The deep neural network came up with its own name within seconds. The team prepared strategies and Kappel 3.0 turned up potential outcomes for each. Eventually, they programmed the AI to work its magic on a set of voters willing to participate in “social science surveys” for a small sum. In case of success, they’d present a formal report to the Federal Council. It was the most exciting job she had ever done.
“I guess they have good intentions,” she eventually replies, wondering where the leak came from.
“How do you know that? Your grandmother fought to get us the vote. And now? We’re brainwashed. Even that little freedom is being taken away from us.”
“It can’t hurt to remind voters of the fundamentals of Swiss history. You used to read me the tale when I was little.”
Usually, those evocations calm Ursi down, but this time it doesn’t work.
“Precisely,” she hisses. “Do you want grown-ups to be treated as children?”
“It’s just a short film,” Verena concludes, but her words sound hollow.
The next Sunday, Verena comes with her mother’s favourite flowers.
Ursi checks the provisional results. Contrary to earlier predictions, it seems like “yes” might prevail. Verena can’t help but grin.
“We made it! See? It’s not manipulation, but course correction. And it works.”
She realises her slip-up a second too late.
It takes Ursi a moment to grasp what she’s heard. “You’re one of them!” she finally chokes out. “Was this your big, secret project?”
She stands as her voice rises. “You skip voting most of the time, but forcing other people to do what you want is OK?!”
“No. Let me explain—”
As Verena closes the door, Ursi types furiously on Twitter: I’m requesting a referendum on #Kappel3.0. Who’s with me?
Verena walks back to the train station in a daze, on her way to meet friends for much-needed drinks. Her phone rings. It’s her professor, sounding uncharacteristically worked up.
“We’ve been doxed. The entire team,” he whispers. “Someone put our home addresses on a forum, and the comments are getting intense.”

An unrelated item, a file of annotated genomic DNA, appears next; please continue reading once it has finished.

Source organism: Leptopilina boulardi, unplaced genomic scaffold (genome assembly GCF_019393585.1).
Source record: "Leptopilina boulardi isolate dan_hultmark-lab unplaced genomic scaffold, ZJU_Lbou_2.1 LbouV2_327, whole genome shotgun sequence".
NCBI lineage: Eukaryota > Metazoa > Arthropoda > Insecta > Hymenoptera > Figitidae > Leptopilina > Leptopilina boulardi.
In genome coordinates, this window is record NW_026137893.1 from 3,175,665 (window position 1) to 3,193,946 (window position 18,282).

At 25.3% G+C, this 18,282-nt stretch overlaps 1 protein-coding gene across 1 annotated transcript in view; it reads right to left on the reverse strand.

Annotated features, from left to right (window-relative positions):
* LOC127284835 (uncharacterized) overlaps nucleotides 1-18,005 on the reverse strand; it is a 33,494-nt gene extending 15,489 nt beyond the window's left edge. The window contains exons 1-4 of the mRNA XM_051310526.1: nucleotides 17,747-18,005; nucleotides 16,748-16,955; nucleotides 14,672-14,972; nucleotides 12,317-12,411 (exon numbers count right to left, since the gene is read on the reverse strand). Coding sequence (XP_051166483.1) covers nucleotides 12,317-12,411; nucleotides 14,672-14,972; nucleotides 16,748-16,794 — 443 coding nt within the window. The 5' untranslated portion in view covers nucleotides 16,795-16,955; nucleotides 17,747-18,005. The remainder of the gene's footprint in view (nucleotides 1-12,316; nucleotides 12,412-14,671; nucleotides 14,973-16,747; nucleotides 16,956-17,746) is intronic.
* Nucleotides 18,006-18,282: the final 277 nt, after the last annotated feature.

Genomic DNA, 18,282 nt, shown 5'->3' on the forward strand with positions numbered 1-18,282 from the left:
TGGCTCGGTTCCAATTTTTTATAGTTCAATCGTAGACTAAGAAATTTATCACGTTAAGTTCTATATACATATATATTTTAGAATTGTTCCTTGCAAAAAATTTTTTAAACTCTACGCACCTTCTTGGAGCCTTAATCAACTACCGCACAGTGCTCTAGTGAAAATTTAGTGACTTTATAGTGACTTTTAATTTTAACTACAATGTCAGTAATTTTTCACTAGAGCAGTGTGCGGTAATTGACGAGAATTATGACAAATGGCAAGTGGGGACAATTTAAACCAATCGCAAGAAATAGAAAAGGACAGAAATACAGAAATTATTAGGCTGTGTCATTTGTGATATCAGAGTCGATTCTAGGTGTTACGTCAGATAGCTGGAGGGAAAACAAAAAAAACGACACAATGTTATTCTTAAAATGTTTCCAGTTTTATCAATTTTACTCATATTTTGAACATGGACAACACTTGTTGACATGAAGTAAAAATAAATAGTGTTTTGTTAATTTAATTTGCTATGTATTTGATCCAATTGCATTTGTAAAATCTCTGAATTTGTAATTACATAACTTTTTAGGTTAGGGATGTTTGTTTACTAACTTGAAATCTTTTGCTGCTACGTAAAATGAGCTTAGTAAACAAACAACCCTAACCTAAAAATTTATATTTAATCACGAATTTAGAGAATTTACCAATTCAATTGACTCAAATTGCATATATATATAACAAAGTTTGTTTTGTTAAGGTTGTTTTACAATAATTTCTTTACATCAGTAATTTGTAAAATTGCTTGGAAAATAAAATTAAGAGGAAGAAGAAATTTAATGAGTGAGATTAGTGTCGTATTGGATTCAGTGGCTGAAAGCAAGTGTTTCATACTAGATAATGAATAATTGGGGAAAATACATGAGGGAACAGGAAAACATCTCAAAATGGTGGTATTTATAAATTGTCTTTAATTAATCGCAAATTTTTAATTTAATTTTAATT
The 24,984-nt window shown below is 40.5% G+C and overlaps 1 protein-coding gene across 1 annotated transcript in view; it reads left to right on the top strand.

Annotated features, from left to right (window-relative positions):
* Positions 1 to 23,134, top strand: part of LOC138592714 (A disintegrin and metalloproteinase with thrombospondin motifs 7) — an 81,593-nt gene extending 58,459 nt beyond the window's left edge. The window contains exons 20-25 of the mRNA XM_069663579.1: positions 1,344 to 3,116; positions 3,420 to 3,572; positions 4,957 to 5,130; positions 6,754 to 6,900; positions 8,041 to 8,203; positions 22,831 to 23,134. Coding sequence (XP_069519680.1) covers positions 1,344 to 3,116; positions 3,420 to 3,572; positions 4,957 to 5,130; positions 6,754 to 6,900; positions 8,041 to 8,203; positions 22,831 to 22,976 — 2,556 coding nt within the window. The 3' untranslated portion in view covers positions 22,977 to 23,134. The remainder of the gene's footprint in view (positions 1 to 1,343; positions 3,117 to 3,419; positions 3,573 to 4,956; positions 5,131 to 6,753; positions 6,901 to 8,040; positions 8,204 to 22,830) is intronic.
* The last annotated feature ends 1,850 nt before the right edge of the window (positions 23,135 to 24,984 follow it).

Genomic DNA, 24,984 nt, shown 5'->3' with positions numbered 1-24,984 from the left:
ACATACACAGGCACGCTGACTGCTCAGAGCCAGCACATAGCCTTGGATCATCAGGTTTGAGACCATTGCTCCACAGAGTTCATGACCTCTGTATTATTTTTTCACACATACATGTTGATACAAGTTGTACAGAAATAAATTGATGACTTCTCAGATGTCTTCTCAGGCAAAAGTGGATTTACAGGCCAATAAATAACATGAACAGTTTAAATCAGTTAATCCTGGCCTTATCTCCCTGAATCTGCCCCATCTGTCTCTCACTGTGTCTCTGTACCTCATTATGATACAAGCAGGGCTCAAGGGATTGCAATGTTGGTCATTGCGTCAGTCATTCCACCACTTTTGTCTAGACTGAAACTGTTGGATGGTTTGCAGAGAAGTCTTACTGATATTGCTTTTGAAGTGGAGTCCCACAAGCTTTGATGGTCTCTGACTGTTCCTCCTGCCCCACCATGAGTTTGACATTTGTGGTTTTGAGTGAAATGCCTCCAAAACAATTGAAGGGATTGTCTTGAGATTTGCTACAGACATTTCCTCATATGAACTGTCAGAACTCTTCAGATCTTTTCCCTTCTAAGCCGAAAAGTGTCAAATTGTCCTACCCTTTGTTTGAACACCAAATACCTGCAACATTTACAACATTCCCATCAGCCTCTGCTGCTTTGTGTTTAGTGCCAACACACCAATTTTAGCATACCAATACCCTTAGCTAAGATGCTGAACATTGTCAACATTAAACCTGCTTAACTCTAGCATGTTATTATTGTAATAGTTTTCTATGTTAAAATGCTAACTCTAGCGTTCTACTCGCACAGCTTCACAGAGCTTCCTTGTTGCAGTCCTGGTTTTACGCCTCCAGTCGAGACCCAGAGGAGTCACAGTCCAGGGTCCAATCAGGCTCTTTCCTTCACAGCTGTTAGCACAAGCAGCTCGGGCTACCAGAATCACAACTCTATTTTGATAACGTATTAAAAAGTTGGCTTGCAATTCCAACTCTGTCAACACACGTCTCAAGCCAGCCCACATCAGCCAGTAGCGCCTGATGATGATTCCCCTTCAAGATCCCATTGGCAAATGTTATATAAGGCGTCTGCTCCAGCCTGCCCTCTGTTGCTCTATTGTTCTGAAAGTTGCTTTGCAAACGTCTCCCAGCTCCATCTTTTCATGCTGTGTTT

“Maybe don’t go home tonight? Find somewhere else to stay? We’ve notified the police.”
She murmurs a few words, probably to assure him she’ll be careful, but her mind is blank. Has it really come to this? -
One of Verena’s colleagues ends up quitting, but she finds a new apartment and works harder. Her professor defends their work in the media, reasserting that the voters concerned were a small sample of volunteers.
The team helps draft the counter-proposition for the upcoming referendum on AI and democracy. While project Kappel 3.0 is paused, they use the neural network to help stop bullying in schools.
After weeks of silence, Ursi calls her daughter to find common ground.
A year later, Verena and her mother meet again. They hug and go into separate voting booths.
For the nation-wide deployment of Kappel 3.0
* * *
Sabine Sur is a translator and a writer who’s passionate about the influence of technology on the human mind. She’s an optimist by choice and eternally curious by nature. She lives in canton Zurich with her family. She also writes under the name Luz Maupin.
How realistic is the story you have just read? Researchers and experts explain how algorithms and big data can be used in Switzerland to strengthen – or hinder – democracy: